Friday, 26 August 2016

chicken stew for a hangover

i can never tire of my grandmother's chicken stew, which i ate just about every week, growing up. it was nothing fancy, just everyday ingredients and her good, honest cooking.

words like "provenance", "whole foods" or "unprocessed" were not part of her culinary lexicon, but if she didn't recognise an ingredient or couldn't pronounce its name, it was not allowed in her kitchen.

the hodge podge i often find in my veggie bin 

this is my low fodmap spin on her simple but gloriously fragrant stew, as i can't envision a life without it. there was lots of leftover rotisserie chicken in the fridge. in the veggie bin, a little of this, a little of that. i was nursing a slight hangover after a very indulgent meal with good friends, the day before and wanted an easy but bolstering and colourful dinner to dispel the post alcohol blahs.

my mind kept going back to my grandmother's tarnished and battered pot, simmering away on her kerosene stove and scenting the whole house with comfort and warmth.  this is what eventually came out of my pot.

it's the simplest of meals, but the best things in life, usually are.

makes 4 - 6 servings

2 -3 cinnamon sticks, each about 5 cm (2 in)
6 -8 cloves
1/2 - 2/3 teaspoon asafoetida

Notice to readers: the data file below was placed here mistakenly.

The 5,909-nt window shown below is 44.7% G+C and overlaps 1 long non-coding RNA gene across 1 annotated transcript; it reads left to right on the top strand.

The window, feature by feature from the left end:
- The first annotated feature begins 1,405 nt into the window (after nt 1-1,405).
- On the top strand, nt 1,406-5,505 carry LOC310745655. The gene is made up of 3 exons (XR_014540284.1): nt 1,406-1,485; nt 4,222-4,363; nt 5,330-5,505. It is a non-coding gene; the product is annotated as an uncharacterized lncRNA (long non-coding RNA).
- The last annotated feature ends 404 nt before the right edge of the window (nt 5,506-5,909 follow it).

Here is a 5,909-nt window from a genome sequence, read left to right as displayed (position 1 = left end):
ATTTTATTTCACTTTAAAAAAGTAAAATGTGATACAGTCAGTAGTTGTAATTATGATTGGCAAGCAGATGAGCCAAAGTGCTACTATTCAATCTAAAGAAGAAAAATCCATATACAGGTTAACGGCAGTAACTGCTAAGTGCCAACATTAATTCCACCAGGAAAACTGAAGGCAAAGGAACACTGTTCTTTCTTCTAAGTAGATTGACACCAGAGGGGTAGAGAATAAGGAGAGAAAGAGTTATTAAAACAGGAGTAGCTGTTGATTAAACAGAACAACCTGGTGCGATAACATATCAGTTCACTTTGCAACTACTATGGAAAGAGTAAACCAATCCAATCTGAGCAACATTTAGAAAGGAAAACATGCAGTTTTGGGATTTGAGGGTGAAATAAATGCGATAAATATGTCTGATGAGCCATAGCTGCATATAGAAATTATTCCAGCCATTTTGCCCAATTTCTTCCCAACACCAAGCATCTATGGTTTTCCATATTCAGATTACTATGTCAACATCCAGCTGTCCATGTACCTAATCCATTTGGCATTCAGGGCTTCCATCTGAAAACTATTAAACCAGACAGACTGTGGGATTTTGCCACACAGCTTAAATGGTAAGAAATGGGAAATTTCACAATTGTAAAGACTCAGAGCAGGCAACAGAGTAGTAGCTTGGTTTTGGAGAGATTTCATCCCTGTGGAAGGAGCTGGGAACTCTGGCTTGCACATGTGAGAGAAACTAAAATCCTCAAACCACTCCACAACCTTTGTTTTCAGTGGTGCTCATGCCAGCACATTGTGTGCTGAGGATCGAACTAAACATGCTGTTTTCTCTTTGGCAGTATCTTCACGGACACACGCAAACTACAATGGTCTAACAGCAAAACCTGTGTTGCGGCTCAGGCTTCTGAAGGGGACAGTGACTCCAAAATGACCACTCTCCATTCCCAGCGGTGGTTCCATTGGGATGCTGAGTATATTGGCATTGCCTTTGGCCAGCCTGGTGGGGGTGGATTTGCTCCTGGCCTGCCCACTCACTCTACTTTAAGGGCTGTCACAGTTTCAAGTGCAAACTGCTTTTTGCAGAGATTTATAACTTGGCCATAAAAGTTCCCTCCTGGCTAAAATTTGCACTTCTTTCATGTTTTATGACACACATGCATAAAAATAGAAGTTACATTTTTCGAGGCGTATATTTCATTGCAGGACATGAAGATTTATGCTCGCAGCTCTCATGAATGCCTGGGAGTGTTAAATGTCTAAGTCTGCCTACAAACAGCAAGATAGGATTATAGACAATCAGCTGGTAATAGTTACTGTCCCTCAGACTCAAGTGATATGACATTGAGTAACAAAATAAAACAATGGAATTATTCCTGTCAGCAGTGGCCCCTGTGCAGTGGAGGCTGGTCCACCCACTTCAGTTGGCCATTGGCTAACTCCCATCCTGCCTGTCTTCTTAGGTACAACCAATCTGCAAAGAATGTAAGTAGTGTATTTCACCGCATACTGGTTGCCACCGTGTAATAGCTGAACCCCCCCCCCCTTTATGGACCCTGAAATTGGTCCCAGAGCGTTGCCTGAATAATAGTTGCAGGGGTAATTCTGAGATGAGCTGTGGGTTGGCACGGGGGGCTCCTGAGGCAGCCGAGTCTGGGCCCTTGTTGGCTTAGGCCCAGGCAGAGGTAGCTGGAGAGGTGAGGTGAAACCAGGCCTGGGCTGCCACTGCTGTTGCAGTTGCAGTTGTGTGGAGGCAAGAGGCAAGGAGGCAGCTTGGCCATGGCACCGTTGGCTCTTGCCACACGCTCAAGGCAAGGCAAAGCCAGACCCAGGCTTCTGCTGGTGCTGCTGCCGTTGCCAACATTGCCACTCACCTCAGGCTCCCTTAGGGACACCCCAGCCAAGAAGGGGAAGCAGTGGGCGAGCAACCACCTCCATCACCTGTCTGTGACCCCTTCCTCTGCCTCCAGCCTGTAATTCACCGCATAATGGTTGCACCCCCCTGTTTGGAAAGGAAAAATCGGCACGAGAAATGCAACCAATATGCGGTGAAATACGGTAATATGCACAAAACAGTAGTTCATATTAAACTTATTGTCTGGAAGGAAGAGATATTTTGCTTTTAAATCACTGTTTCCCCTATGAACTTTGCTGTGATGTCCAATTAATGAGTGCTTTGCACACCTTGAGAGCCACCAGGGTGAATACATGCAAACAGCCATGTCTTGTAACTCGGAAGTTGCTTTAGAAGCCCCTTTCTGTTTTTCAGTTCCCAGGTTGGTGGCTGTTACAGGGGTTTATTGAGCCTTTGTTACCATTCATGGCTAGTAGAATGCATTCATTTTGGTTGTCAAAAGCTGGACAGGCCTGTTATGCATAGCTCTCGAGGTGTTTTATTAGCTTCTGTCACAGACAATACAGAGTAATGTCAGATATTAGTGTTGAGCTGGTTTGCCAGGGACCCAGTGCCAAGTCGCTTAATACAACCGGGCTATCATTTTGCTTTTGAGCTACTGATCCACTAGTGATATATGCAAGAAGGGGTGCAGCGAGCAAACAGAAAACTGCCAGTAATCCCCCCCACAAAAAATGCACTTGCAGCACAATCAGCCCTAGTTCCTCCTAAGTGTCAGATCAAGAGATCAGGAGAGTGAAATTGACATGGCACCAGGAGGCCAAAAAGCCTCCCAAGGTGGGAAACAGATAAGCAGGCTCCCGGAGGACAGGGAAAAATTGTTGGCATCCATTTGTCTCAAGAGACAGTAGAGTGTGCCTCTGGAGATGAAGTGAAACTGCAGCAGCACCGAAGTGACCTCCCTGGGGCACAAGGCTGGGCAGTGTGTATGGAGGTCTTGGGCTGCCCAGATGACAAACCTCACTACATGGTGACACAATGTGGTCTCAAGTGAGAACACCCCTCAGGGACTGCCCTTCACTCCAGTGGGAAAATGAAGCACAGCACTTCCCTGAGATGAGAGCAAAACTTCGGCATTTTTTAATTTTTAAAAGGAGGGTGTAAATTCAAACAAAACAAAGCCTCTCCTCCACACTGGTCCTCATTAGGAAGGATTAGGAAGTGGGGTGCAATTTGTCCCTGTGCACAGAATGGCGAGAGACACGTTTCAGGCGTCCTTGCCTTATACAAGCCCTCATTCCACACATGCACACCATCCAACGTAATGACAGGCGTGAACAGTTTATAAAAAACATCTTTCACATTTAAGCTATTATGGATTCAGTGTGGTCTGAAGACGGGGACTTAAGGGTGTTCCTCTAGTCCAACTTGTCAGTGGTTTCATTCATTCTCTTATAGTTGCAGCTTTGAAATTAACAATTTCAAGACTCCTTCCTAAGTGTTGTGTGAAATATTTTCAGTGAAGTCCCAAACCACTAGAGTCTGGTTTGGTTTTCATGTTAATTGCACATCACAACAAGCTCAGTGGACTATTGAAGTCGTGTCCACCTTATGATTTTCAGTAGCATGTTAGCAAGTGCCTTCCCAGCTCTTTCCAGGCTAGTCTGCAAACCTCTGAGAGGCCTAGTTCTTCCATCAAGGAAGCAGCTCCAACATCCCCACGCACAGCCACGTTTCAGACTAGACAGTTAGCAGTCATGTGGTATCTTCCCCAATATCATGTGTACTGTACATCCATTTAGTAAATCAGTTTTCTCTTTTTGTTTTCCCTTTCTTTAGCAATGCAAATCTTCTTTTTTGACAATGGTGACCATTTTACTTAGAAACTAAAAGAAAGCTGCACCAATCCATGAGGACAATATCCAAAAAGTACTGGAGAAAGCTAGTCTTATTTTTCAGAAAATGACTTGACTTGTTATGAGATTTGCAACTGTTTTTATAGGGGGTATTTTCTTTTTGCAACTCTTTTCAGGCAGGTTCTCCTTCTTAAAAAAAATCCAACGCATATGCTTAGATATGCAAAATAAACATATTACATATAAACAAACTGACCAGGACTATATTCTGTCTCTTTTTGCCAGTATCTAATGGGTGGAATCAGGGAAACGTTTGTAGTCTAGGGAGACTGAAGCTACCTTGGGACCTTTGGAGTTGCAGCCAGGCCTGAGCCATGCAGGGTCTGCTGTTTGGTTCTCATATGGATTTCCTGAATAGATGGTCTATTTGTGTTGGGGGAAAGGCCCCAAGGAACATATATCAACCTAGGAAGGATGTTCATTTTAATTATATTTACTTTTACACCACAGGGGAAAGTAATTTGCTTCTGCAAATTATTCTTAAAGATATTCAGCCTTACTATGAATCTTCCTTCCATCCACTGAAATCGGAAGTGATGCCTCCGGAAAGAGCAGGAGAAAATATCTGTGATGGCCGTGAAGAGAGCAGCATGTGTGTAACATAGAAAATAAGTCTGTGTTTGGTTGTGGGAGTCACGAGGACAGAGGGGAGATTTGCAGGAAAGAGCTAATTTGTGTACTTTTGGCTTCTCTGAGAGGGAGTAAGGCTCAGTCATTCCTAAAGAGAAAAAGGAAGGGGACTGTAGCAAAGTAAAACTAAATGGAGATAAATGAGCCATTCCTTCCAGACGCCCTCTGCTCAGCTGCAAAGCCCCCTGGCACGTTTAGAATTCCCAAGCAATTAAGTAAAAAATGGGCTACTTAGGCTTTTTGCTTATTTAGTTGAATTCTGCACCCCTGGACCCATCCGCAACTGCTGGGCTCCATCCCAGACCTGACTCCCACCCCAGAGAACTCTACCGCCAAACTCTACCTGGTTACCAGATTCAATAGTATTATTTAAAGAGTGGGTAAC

3 small carrots, peel and cut into chunks
12 new potatoes, peel or leave skin on
3 tablespoons brown rice flour
1/2 - 1 teaspoon ground white pepper
1/3 teaspoon ground bay leaves
7 cups water
1 teaspoon chicken or vegetable stock powder (onion and garlic free)
1/2 small japanese (kabocha) pumpkin, peel thickly, discard seeds and pulp, cut into chunks
1/2 small red cabbage, discard core and cut into large pieces
1 1/2 rotisserie chicken, discard skin and cut into chunks
2 teaspoons salt
chopped parsley or sliced spring onion tops to garnish

  • heat 3 tablespoons oil in a pot until moderately hot
  • add the cinnamon sticks, cloves and asafoetida
  • stir for about 2 minutes, ensuring the asafoetida does not burn
  • add the carrots and potatoes and stir for about 3 or 4 minutes
  • add rice flour, ground white pepper and ground bay and stir for 3 minutes or until flour smells nutty
  • pour in water and add stock powder
  • bring to a boil then lower heat and simmer until carrots and potatoes are almost tender
  • add pumpkin and simmer for 5 minutes
  • add cabbage and chicken and stir well
  • simmer for another 4-5 minutes
  • add salt to taste
  • dish out and serve garnished with parsley or spring onion

  • take care not to overcook the pumpkin as it starts to disintegrate after just 10 minutes of cooking
  • red cabbage and cabbage in general doesn't cause my husband tummy trouble but it tends to be problematic for those with digestive issues, so if you are sensitive to it, just omit from the recipe
  • japanese or kabocha pumpkin is low in fodmaps, while regular pumpkin is moderate - high in fodmaps, depending on the serving size

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